Post Office Temporarily Halts Plant Closures

Post Office Temporarily Halts Plant Closures
Megan Brennan, the New Postmaster of the United States Postal Service, has announced that Postal Service has halted plans to close upwards of 82 mail processing plants this year. One commentator has called this move “an early sign of enlightened leadership” by the new Postmaster.

This change comes after large-scale mailers have complained of poor service and the continued complaints from lawmakers from rural states who say the Postal Service’s service if getting worse.

Some of the delays have been announced locally, but the National Postal Mail Handlers Union was quoted in May that postal officials had decided to delay all 2015 planned plant closings except for Houston and Queens, N.Y. The USPS has confirmed that it would defer most of the plant consolidations that were scheduled to take place this summer.

This delay was supposed to be based upon operational considerations, and is supposed to ensure that the Postal Service can continue to provide prompt, reliable, and predictable service consistent with its published service standards. It also said that the plant closures would resume sometime in 2016.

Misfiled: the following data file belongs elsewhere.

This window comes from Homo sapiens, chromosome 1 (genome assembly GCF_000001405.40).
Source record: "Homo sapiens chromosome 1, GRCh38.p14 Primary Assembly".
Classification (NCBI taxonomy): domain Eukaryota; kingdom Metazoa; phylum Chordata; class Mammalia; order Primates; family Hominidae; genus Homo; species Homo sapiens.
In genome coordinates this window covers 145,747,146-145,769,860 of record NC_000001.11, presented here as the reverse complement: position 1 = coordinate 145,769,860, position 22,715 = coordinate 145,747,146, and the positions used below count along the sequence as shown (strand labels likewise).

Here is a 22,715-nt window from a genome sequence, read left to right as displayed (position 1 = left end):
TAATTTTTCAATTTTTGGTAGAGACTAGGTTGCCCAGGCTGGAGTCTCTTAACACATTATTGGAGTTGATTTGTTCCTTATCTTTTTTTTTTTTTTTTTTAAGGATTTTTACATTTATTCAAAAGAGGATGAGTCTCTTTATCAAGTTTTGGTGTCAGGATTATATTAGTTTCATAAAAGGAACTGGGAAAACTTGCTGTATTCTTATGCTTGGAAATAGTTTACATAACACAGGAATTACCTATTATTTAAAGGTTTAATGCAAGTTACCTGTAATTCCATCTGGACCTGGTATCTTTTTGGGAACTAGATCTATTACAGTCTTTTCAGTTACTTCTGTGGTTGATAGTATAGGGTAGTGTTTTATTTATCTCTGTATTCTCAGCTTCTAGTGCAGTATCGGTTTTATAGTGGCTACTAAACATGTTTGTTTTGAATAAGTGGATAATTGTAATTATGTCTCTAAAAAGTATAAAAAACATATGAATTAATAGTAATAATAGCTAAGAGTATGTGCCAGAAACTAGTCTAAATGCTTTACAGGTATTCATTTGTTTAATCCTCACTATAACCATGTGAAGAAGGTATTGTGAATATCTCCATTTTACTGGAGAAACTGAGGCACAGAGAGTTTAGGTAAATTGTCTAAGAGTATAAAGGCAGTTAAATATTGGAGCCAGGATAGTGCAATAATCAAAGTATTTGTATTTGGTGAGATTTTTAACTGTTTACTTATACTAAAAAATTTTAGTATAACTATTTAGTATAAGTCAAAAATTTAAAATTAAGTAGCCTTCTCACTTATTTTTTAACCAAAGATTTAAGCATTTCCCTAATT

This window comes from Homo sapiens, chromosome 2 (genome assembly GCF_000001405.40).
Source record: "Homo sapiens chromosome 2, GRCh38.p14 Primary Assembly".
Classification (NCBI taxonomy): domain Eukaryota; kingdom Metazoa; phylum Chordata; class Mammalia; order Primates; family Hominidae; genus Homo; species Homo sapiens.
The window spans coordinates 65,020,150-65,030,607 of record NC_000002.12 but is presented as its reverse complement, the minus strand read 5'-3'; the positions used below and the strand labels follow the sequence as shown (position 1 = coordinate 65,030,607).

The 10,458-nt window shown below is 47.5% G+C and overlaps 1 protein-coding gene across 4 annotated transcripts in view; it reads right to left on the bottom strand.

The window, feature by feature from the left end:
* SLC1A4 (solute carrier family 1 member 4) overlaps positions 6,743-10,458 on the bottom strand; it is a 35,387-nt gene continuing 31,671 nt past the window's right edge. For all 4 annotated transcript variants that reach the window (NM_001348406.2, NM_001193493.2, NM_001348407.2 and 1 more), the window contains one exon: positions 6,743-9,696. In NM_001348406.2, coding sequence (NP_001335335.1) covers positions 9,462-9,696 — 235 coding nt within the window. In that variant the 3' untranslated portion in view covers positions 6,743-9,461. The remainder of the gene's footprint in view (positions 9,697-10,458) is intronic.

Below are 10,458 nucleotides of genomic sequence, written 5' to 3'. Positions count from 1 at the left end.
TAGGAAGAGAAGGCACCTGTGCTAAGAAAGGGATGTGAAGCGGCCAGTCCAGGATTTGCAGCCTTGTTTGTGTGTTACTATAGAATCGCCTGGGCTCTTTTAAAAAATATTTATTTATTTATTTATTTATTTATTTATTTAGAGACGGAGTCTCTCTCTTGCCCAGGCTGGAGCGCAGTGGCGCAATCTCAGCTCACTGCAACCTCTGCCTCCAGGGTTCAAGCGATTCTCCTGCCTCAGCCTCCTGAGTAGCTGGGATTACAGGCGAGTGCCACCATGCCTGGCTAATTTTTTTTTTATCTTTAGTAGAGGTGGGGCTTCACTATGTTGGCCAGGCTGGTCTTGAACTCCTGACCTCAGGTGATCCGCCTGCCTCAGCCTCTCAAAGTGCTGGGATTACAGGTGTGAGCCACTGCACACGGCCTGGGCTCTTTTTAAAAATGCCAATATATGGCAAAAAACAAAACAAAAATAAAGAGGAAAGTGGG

The Alliance of Nonprofit Mailers has hailed the announcement of the plant closing as a win for its members. There response was that they hoped the Postal Service realizes the long-term value of the core mail service is more important than any near-term cost savings.

The USPS had planned to consolidate 82 processing plants this year, in the second phase of a “network rationalization” that would be expected to save the embattled agency an estimated $750 million a year.

The Alliance stated in a report to its members that the change followed “a major drop-off” in mail delivery service in early 2015 that was attributed to a massive change in mail processing scheduling that was implemented nationwide on January 5, as well as extreme winter weather.

One Senator from a rural state has praised the Postal Service’s current decision to delay the plant closures. It is hoped that the delay will allow the Postal Service to reform itself and work on improving its delivery standards.

It is hoped that the delay in closing the various plants will turn into a more permanent delay as maintaining a high standard of delivery is going to depend on it. Unless they have some new secret technology, one would have to wonder how closing a bunch of plants is going to improve mail delivery significantly.

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